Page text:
With our ever-increasing digital world, its no surprise that in the last past few years we have seen incredibly large increases in online shopping. We have even heard some say that they believe that in-store shopping will become obsolete. Of course, there are positives and negatives within each channel of shopping (in-store and online). In this article we will explore these differences, and will forecast where we believe the future of shopping is moving and how we see it doing so.
There are many benefits of in-store (aka brick-and-mortar) shopping. One of the largest drivers for in-store shopping is the ability for customers to receive the product immediately. Additionally, consumers are able to enjoy the personal connection with store employees, a well-executed store atmosphere, and the ability to touch, hold, or try on products before their purchase. In-person assistance is also a huge benefit of in-store shopping. Although online reviews are helpful when purchasing a product online, in-store employees are trained to be knowledgeable about their products and services and offer that one-on-one direct help that online stores may lack. As far as in-store shopping from a business perspective goes, according to research, approximately 40% of shoppers spend more than they had planned to while shopping in stores. This can be accredited to well-designed storefronts and point-of-purchase displays that can strongly influence consumers to make more impulsive purchases. These displays are much harder to ignore than online ads, which are often thought of as an annoyance or ignored altogether with. Also to remember, in-store shopping is often a social activity. This aspect of experience simply cannot be replicated online.
As for online shopping, according to Forrester Research, U.S. online retail sales will grow 57% by 2018 – yes, online shopping is in full swing. One of the largest drivers for online shopping is the convenience that comes with shopping online. Online shopping enables you to make a purchase in minutes from the comfort of your own home, while you are out running errands, or while you’re at work. This means no more long lines, and one less thing to add to your to-do list. Online shopping also provides a seemingly endless selection of products and goods, but even further, online shopping allows people to find the very best price for the products without having to visit many different stores. Online sellers can feature lower prices because they don’t have the overhead of rental space, electric bills, or staff and sales people. Driving this online retail growth is the increasing ubiquity of smartphone ownership in the U.S. along with retailers’ investments in enabling e-commerce and mobile applications, such as mobile coupons, says Sucharita Malpura, a Forrester Research analyst. Another reason for this online retail growth is that consumers who grew up using the Internet from their earliest years are also contributing to the growth as they move into their prime spending years. Consumers between 25 and 33 years old (Generation Y) already spend more online than any other age group.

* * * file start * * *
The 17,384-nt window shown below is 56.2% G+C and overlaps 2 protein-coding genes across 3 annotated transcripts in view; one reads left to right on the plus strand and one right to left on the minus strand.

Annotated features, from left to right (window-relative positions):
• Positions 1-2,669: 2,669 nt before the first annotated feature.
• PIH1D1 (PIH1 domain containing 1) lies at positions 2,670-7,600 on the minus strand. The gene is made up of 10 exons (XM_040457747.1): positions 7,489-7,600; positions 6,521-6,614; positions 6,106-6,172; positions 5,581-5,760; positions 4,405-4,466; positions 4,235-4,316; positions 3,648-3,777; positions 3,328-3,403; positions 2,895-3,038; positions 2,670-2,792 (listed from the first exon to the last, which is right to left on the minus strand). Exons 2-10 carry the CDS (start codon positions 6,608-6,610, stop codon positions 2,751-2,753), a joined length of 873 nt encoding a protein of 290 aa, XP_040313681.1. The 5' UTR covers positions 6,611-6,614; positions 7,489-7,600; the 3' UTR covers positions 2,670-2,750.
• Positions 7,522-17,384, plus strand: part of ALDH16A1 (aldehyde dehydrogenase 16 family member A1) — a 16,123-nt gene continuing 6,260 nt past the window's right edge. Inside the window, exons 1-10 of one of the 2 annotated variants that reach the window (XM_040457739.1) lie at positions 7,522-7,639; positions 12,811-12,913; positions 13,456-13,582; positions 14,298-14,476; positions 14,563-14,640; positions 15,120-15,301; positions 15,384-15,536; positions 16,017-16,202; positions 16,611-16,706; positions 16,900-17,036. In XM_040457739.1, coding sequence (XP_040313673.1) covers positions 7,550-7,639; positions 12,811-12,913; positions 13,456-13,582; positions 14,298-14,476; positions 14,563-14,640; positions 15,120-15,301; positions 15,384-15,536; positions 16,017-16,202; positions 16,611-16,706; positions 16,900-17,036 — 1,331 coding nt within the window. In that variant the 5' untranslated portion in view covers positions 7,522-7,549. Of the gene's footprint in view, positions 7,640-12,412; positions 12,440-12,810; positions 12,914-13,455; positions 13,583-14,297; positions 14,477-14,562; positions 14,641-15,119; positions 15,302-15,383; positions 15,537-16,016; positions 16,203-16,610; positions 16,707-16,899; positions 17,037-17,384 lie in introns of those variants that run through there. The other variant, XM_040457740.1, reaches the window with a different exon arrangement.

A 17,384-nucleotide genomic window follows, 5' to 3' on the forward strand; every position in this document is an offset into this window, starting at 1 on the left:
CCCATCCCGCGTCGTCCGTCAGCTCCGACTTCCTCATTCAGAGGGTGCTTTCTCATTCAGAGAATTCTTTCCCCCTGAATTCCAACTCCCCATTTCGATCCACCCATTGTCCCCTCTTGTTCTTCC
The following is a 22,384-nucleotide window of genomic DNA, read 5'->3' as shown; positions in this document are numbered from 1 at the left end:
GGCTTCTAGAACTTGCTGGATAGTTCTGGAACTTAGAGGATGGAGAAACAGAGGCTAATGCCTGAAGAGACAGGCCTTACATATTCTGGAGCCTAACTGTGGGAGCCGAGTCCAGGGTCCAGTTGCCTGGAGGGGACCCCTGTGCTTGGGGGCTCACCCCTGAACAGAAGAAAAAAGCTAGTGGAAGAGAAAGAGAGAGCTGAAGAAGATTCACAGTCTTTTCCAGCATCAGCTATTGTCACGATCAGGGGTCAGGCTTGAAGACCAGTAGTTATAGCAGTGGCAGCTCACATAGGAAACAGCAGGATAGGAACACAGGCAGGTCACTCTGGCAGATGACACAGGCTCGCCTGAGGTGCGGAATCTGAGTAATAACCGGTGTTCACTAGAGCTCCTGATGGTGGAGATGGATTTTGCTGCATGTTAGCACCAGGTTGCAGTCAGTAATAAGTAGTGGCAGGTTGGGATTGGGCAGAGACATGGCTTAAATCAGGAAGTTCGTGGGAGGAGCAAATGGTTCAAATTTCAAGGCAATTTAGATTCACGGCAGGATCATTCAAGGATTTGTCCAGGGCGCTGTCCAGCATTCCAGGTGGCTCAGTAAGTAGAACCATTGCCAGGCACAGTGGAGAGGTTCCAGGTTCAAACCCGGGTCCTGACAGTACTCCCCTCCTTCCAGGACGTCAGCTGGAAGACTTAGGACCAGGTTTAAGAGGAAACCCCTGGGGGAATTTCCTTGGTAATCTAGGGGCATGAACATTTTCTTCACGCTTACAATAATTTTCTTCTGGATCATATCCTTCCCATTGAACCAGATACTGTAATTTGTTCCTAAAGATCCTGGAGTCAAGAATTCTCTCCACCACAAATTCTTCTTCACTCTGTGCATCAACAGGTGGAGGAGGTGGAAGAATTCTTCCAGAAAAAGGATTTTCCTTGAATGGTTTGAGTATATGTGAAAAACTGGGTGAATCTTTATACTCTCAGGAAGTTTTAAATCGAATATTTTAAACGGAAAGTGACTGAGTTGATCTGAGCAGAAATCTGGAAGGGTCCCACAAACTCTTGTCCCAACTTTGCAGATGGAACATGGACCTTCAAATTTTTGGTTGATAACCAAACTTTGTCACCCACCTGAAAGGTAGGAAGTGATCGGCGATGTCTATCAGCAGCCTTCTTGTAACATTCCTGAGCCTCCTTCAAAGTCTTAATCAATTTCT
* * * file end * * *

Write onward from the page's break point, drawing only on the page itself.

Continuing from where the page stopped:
It’s obvious that each shopping channel has their own strong benefits. So, where do we see the future of shopping going? Our answer: neither specific direction – we truly believe that the days of physical stores begin separated from online shopping is soon to be over. We feel that in order for each channel to be successful, they (in-store and online) must work together to deliver a unified and consistent customer experience. Brands will need to go above and beyond expectations and provide an enjoyable and convenient shopping experience. This can be done as brands incorporate new technologies into stores to make the shopping experience more efficient, and continue to offer helpful resources for the consumer. The largest challenge that brands will face is to create one flawless and integrated system, which incorporates both In-store and online shopping together. We believe that the brands that can do this will be the most successful regardless if they are predominately an in-store or an online brand experience.